1. So the process starts with designing the debentures. Designing doesn’t mean finalizing the look and feel of the debenture certificate formats. Designing means calculating the number of debentures the Company will have to issue, the interest payable, the repayment terms etc. According to Companies (Prospectus and Allotment of Securities) Rules, 2014, the face value (paper value/basic value) of such debentures should not be less than Rs. 20,000. Let’s assume that all three L, M and N are willing to fund the Company and it’s decided that Company will issue 5,000 debentures of Rs. 20,000/- (Rupees Twenty Thousand only) each with an interest rate of 10% p.a. It was agreed that L will buy 1500, M will buy 1000 and N will buy 2500 debentures.

2.  In the next step, the Company will have to convene a board meeting to approve the proposal of raising specified capital through private placement of debentures. Since both X and Y are the only directors of the Company, this will be pretty straight forward.

3.  Once the proposal is passed at board level, this will have to be passed at shareholders’ level by way of a special resolution. Since both X and Y are the only shareholders of the Company, this will be pretty straight forward.

4. Once the private placement is authorised at board and shareholders’ level, the immediate next step is to do the following activities (i) preparing invitation letters for L, M and N and maintaining their records in a specified format; (ii) preparing stock – exchange listing application and obtaining in-principle listing approval; (iii) arrange credit rating of the Company by a rating agency registered with SEBI; (iv) enter into an agreement with one SEBI registered depository participant so that the issued debentures are in dematerialized form; (v) an information memorandum containing various financial and operational information about the Company and the issue of debentures[5].

5.  Once records are maintained, then it’s time to send the invitations separately and privately to L, M and N and register the details and offer letter with the Registrar of Companies (“ROC”).

6.   As already agreed, on the given date L, M and N will submit their application form and transfer the respective amount to Company’s bank account on the given date. Normally, the allotment is deemed on the issue closing date itself else the Company will have to complete allotment within 60 (Sixty) days from receiving application money.  Once allotment is completed, the letter of allotment needs to be sent to the securities demat account of L, M and N.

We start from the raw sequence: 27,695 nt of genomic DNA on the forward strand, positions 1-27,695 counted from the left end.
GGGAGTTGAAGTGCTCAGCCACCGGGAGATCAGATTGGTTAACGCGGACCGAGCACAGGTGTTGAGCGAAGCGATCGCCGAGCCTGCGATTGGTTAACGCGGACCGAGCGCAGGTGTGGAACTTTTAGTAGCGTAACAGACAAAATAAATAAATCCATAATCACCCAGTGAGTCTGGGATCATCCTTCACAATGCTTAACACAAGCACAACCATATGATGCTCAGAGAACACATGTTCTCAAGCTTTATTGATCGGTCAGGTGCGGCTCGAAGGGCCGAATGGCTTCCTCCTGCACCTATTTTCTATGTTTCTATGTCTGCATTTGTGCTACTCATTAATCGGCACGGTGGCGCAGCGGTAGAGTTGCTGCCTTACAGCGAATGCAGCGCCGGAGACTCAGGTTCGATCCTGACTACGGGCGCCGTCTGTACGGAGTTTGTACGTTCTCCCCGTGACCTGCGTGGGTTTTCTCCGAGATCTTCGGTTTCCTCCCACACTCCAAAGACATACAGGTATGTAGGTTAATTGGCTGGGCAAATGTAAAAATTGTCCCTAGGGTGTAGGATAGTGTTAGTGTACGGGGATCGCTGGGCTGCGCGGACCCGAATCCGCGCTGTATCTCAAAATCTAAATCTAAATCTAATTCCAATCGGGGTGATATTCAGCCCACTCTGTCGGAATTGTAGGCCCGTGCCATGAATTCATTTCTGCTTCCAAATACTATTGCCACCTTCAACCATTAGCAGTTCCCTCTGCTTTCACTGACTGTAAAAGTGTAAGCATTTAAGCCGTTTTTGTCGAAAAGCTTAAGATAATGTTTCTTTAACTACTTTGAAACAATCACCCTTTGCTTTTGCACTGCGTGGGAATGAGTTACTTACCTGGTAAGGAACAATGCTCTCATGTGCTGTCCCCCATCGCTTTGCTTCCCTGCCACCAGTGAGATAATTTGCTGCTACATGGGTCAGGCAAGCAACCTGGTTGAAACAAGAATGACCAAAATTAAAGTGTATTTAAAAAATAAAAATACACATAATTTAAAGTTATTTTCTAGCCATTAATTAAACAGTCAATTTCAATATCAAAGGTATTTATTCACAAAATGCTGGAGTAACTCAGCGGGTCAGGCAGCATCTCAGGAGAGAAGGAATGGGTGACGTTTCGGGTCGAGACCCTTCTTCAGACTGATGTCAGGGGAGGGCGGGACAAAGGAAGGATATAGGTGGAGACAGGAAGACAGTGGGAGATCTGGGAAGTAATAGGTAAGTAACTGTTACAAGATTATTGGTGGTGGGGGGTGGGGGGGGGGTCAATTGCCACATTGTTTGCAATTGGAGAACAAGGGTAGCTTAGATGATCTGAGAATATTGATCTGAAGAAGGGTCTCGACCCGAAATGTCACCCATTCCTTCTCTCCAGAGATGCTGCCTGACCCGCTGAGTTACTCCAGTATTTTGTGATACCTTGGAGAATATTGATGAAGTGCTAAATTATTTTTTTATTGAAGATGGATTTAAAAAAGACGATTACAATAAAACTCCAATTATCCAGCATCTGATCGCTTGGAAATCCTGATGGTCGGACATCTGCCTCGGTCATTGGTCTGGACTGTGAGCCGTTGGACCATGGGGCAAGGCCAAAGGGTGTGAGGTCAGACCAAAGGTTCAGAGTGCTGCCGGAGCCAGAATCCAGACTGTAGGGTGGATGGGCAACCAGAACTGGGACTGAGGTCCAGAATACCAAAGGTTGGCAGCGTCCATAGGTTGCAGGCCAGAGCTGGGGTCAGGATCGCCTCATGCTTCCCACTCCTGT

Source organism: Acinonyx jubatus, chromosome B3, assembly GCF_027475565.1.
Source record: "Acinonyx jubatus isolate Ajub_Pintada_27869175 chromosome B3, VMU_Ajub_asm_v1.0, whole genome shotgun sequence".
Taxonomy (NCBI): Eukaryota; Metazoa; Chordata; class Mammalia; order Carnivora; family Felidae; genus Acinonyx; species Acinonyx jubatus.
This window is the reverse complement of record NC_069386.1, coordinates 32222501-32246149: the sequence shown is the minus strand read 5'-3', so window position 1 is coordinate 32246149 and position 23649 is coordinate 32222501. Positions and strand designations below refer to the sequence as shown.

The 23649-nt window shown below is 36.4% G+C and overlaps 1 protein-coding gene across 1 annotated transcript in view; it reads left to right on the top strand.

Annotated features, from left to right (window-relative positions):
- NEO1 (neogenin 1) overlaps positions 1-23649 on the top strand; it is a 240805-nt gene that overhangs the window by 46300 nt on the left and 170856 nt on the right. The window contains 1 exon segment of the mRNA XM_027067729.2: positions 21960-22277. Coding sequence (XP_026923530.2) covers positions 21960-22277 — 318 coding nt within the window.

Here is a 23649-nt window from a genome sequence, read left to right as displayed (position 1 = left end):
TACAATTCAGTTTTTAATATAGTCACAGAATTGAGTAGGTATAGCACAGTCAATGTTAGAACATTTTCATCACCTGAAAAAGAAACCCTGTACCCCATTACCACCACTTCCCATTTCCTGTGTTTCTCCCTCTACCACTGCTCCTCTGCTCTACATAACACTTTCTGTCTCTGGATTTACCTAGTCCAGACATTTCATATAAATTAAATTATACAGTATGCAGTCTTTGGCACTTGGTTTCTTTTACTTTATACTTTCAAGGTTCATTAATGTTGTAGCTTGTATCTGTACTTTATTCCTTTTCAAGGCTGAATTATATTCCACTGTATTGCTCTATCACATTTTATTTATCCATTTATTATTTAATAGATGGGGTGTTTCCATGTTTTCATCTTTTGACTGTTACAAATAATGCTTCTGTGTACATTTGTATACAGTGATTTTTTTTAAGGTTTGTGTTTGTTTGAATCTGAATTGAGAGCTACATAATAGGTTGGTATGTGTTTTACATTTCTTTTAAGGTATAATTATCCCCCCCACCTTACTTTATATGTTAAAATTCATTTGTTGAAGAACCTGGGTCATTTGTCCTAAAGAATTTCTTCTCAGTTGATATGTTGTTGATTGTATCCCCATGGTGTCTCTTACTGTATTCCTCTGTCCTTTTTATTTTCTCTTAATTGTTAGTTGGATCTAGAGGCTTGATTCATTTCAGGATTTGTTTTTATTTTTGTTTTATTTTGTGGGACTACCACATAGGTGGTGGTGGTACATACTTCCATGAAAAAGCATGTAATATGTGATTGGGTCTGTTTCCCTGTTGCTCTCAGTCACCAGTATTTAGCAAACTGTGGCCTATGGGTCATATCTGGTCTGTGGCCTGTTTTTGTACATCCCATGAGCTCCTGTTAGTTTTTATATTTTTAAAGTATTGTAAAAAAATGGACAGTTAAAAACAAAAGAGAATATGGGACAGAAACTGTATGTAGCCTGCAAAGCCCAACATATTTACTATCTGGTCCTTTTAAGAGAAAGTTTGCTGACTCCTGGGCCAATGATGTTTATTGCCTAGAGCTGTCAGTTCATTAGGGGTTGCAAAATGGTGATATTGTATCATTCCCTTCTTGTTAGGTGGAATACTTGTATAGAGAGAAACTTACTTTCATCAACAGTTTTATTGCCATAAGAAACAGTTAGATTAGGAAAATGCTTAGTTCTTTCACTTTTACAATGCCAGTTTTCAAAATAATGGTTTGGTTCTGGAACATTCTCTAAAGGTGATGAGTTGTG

7.   Now the Company will have to proceed for final listing of the debentures by submitting an application to the stock exchange and submit a return of allotment to the ROC. Since the Company has already received in-principle listing approval, final listing will not be difficult.

8.    Once listing is completed, the debentures can be freely traded by L, M and N.

TRADING ADVANTAGES: The biggest disadvantage for any investment into a private limited company is transferability and liquidity. From investor’s perspective, they will have to remain invested unless they find a suitable buyer and the transaction is approved by board off course subject to overall industry or market condition. So, unless the investor has both buyer and board in to confidence, it will not be an easy liquidity scenario. 

Contrary to that when securities are listed then the investor does not need the confidence of board to have liquidity. Willing buyer and willing seller, that’s it, transaction is completed in accordance with the exchange rules through demat and bank accounts. 

So in a falling interest rate scenario L, M and N can sell the debentures to third parties and gain substantially through capital appreciation.

DRAWING FROM EXAMPLE: A Bangalore based company Orb Energy Private Limited has raised capital through secured[6] listed debentures recently. The company is engaged into manufacture and distribution of solar equipment.[7]


[3] Please refer section 7 of the Micro, Small and Medium Enterprises Development Act, 2006.
[4] Practically, listing of inexperienced/new ventures is rarest of rare. They will not be trusted by the market.
[5] As per regulation 21 of the Securities and Exchange Board of India (Issue and Listing of Debt Securities) Regulations, 2008.
[6] It’s very difficult to gain investor trust with unsecured debentures. So even if regulations allow you to raise money through unsecured debentures, finding the investor is quite a challenge there.
[7] Orb Energy, Information Memorandum for Private Placement of Debt Securities;

Thursday, 23 June 2016



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With India getting ready to roll out GST (Goods And Services Tax), its quite essential to study its impact on India's most attractive sector i.e. Renewable Energy. With India aiming to generate 100 GW of Solar Power by 2022 (including a substantial from Grid Interactive Solar Power System Projects or GISPS), will GST in its proposed structure be an impediment or positive experiment? Answer lies below. 

Currently, the Constitution of India provides for the following structure of indirect taxation in India (i) excise duty on manufacturing of commodities levied by Central Government (source based); (ii) service tax on provision of services levied by Central Government (source based); (iii) central sales tax on inter-state sale of goods levied by Central Government but collected by exporting state government (source based); (iv) state sales tax/VAT on intra-state sale of goods by respective state governments (local jurisdiction base); (v) state tax on entry of goods in the particular state by respective states (destination based); (vi) other minor state taxes like entertainment tax, luxury tax etc.